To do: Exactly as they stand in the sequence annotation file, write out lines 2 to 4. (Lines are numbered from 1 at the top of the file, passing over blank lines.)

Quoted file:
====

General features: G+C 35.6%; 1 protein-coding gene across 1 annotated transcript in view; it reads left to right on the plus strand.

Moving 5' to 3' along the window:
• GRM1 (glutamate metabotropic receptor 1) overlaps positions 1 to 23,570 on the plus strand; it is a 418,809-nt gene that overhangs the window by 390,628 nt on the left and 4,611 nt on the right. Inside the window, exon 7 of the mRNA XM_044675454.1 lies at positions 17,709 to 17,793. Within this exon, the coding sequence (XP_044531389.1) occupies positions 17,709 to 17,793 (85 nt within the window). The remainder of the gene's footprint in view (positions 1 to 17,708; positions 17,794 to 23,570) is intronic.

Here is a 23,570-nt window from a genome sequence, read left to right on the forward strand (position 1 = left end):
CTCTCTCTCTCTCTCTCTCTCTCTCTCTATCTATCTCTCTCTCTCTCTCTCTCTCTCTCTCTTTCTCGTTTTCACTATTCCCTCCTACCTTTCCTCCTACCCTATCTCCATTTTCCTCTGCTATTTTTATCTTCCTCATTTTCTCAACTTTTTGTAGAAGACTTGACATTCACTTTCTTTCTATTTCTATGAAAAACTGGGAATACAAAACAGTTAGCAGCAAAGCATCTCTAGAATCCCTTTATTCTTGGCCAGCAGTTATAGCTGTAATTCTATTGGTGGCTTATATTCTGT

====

Moving 5' to 3' along the window:
• GRM1 (glutamate metabotropic receptor 1) overlaps positions 1 to 23,570 on the plus strand; it is a 418,809-nt gene that overhangs the window by 390,628 nt on the left and 4,611 nt on the right. Inside the window, exon 7 of the mRNA XM_044675454.1 lies at positions 17,709 to 17,793. Within this exon, the coding sequence (XP_044531389.1) occupies positions 17,709 to 17,793 (85 nt within the window). The remainder of the gene's footprint in view (positions 1 to 17,708; positions 17,794 to 23,570) is intronic.

Here is a 23,570-nt window from a genome sequence, read left to right on the forward strand (position 1 = left end):